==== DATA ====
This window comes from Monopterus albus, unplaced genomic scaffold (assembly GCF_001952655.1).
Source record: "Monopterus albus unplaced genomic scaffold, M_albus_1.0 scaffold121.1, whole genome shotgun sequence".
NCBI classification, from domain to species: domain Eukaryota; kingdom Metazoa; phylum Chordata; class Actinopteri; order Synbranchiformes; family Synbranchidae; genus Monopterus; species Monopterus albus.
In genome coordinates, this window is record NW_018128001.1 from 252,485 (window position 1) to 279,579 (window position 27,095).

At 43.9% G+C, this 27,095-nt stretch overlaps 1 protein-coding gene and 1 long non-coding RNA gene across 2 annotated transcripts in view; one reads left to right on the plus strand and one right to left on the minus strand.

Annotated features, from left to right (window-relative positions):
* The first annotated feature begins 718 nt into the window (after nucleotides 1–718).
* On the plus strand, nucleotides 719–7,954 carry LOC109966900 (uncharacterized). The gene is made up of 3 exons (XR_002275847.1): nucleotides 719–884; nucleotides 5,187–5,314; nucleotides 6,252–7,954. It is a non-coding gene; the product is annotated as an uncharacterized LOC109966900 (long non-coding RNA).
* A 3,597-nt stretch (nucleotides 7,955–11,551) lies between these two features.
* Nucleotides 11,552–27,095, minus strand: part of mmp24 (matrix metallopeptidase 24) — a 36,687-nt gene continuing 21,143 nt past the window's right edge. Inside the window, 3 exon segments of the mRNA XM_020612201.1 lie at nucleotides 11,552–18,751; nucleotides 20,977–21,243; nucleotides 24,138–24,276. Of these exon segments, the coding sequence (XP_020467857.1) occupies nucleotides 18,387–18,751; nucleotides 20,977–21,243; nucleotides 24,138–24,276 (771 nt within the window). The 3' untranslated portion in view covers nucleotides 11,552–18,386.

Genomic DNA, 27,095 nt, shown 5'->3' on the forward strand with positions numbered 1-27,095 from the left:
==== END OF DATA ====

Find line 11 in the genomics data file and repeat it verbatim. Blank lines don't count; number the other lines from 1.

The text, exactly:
Genomic DNA, 27,095 nt, shown 5'->3' on the forward strand with positions numbered 1-27,095 from the left: